The observed discrepancy cannot originate from any systematic observational effect. The three lines (1.64, 1.25, and 1.32 m) are all observed with the same grism and thus are not affected by any problem of intercalibration. They are detected at large S/N, implying that any contamination due to OH sky line residuals (which could affect the 1.64 m line) is negligible. We then checked for observations of these three lines in other objects. In Nisini et al. (2002) the values estimated from the 1.64/1.25 ratio in a number of HH objects were always higher than the value derived from optical observations. Moreover we have verified that extinction values derived from the 1.64/1.32 ratio are more consistent with the optical determinations. The same effect, i.e. , can be found in various gaseous nebulae where these lines have been detected with sufficent accuracy (e.g. Orion B, Walmsley et al. 2000; and supernova remnants, Oliva et al. 1990). Finally, in the HH1 bow shock Noriega-Crespo & Garnavich (1994) estimated an Av = 6.7 using the 1.64/1.25 ratio, pointing out the discrepancy between this value and that measured through optical line ratios.
The most likely explanation for such a discrepancy is probably uncertainty in the transition probabilities of the lines involved. More recent calculations of such probabilities, by Quinet et al. (1997), show discrepancies with respect to the Nussbaumer & Storey (1988) values as large as 20%. With the Quinet et al. (1997) A values, the theoretically expected ratios become 1.64/1.25 = 0.965 and 1.64/1.32 = 3.67. If applied to our data, such ratios produce on average smaller than the values derived with the NS88 data, but the discrepancy between the 1.64/1.25 and 1.64/1.32 estimated values remains. In knot G, for example, we derive, with the Quinet et al. (1997) values, = 1.6 mag, but . In general, the value estimated with the parameters by Quinet et al. (1997) tends to be always negative, suggesting that the theoretical value is probably overestimated.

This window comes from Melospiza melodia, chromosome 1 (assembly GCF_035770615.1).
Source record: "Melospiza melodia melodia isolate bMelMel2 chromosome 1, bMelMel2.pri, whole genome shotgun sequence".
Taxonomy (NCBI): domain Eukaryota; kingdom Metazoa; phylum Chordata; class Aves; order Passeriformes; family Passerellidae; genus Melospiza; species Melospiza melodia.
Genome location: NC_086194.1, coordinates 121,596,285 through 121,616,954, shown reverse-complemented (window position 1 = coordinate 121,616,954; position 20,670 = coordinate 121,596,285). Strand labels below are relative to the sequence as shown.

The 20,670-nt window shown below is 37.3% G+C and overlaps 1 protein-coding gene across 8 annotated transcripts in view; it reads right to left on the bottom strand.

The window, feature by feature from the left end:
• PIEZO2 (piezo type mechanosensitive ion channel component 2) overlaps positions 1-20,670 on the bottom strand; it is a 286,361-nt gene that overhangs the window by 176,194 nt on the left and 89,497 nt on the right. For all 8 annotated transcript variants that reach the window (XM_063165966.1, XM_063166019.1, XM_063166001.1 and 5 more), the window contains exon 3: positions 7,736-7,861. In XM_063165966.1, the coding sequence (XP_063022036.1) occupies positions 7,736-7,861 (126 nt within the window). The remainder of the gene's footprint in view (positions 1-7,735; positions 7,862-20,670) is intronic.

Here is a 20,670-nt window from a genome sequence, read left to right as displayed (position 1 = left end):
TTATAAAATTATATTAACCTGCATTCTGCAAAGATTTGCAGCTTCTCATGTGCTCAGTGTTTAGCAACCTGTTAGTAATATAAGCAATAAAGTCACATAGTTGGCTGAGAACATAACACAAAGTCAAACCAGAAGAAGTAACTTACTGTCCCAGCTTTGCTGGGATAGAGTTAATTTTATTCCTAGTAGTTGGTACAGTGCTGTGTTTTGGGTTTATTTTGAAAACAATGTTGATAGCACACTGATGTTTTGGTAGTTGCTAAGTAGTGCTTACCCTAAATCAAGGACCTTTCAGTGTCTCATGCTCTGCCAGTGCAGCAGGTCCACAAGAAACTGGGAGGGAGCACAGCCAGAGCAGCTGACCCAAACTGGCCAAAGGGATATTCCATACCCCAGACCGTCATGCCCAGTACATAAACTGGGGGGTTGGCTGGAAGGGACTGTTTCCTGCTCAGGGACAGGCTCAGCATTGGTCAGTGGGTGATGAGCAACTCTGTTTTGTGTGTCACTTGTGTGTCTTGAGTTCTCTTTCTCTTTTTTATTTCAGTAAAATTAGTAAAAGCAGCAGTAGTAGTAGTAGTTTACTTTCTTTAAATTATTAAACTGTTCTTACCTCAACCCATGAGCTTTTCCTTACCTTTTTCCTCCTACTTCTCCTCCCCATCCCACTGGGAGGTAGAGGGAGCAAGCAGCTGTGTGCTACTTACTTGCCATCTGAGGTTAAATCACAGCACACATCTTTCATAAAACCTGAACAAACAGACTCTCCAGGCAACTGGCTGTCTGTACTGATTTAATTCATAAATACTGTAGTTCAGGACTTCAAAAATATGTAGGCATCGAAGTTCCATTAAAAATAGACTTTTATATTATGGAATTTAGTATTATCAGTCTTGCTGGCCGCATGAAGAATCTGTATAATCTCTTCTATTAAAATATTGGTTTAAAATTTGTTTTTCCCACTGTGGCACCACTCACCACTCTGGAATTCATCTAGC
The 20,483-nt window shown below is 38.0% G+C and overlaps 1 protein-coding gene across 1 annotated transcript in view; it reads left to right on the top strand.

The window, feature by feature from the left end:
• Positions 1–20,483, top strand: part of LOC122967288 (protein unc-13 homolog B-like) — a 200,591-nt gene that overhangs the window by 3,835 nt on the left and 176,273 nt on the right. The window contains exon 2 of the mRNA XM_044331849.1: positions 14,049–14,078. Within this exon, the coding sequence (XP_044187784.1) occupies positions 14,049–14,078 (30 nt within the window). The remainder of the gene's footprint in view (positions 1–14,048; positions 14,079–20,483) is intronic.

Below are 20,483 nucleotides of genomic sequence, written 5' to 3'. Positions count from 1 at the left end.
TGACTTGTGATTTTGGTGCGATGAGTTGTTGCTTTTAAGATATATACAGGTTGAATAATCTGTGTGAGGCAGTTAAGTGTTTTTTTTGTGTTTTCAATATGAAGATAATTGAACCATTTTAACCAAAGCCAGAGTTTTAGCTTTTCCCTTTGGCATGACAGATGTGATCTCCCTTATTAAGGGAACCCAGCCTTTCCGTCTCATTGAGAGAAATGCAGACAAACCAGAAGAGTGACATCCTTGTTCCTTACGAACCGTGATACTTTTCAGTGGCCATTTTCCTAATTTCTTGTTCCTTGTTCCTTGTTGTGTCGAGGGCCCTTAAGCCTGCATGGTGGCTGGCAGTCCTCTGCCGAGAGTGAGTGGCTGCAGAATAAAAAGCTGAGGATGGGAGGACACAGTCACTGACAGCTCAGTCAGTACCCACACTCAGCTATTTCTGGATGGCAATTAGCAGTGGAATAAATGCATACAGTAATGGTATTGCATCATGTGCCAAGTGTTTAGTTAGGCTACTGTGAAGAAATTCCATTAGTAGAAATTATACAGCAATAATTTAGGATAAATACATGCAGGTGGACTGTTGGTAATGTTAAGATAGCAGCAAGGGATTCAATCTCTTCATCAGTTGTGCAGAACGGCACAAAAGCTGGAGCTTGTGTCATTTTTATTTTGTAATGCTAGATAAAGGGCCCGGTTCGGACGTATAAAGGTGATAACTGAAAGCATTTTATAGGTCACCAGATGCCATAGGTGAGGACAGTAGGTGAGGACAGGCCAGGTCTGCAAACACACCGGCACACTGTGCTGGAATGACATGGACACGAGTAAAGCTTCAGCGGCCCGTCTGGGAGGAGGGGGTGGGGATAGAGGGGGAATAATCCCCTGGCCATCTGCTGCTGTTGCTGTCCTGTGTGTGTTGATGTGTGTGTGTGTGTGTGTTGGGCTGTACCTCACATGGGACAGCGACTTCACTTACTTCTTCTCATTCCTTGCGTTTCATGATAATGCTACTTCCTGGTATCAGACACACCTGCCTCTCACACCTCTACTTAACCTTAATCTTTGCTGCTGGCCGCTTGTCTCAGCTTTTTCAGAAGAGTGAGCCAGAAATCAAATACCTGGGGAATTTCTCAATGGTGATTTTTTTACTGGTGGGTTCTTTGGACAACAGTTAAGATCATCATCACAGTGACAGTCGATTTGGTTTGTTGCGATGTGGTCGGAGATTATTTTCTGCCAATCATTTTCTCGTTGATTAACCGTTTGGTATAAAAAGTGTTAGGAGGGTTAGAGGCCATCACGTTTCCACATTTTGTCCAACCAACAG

Finally, we point out that the higher values derived from the 1.64/1.25(NS88) ratio, turn out to be inconsistent with the ratios of other observed transitions irrespective of the assumed physical conditions. For example the [Fe II]1.64/0.862 ratio in knot G, if corrected for an larger than 4, is outside the range of expected theoretical ratios for any temperature (see Fig. 4). The same applies to the ratio [S II]0.67/1.03 (see also the discussion in Sect. 4.2). In view of the above discussion, we suggest that the 1.64/1.32 ratio from NS88 gives, for the moment, the most reliable determination of the value.